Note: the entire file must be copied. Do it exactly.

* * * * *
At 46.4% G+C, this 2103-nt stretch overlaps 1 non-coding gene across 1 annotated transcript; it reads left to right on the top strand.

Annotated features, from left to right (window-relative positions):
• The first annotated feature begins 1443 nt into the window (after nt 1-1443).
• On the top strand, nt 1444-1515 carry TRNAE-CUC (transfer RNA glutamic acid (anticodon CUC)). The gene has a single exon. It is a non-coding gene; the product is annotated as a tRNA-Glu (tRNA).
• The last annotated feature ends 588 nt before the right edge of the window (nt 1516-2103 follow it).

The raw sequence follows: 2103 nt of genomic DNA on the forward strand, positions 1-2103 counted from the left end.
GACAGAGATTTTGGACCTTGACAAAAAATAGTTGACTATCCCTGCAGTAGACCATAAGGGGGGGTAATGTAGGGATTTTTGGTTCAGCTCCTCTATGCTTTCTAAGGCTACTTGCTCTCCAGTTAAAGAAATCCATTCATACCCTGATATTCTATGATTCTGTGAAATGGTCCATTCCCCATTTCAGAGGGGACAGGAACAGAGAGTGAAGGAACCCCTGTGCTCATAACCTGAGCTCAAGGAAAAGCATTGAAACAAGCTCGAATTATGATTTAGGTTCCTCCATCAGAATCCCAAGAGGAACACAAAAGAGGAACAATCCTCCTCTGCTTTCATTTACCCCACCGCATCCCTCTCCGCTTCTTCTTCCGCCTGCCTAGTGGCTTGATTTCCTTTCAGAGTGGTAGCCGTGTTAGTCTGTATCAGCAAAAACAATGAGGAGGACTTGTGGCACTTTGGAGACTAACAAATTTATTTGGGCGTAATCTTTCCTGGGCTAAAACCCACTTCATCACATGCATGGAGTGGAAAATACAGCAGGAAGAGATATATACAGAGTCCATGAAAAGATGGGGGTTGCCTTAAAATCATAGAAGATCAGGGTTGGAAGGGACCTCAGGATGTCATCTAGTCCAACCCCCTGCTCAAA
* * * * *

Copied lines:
At 46.4% G+C, this 2103-nt stretch overlaps 1 non-coding gene across 1 annotated transcript; it reads left to right on the top strand.

Annotated features, from left to right (window-relative positions):
• The first annotated feature begins 1443 nt into the window (after nt 1-1443).
• On the top strand, nt 1444-1515 carry TRNAE-CUC (transfer RNA glutamic acid (anticodon CUC)). The gene has a single exon. It is a non-coding gene; the product is annotated as a tRNA-Glu (tRNA).
• The last annotated feature ends 588 nt before the right edge of the window (nt 1516-2103 follow it).

The raw sequence follows: 2103 nt of genomic DNA on the forward strand, positions 1-2103 counted from the left end.
GACAGAGATTTTGGACCTTGACAAAAAATAGTTGACTATCCCTGCAGTAGACCATAAGGGGGGGTAATGTAGGGATTTTTGGTTCAGCTCCTCTATGCTTTCTAAGGCTACTTGCTCTCCAGTTAAAGAAATCCATTCATACCCTGATATTCTATGATTCTGTGAAATGGTCCATTCCCCATTTCAGAGGGGACAGGAACAGAGAGTGAAGGAACCCCTGTGCTCATAACCTGAGCTCAAGGAAAAGCATTGAAACAAGCTCGAATTATGATTTAGGTTCCTCCATCAGAATCCCAAGAGGAACACAAAAGAGGAACAATCCTCCTCTGCTTTCATTTACCCCACCGCATCCCTCTCCGCTTCTTCTTCCGCCTGCCTAGTGGCTTGATTTCCTTTCAGAGTGGTAGCCGTGTTAGTCTGTATCAGCAAAAACAATGAGGAGGACTTGTGGCACTTTGGAGACTAACAAATTTATTTGGGCGTAATCTTTCCTGGGCTAAAACCCACTTCATCACATGCATGGAGTGGAAAATACAGCAGGAAGAGATATATACAGAGTCCATGAAAAGATGGGGGTTGCCTTAAAATCATAGAAGATCAGGGTTGGAAGGGACCTCAGGATGTCATCTAGTCCAACCCCCTGCTCAAA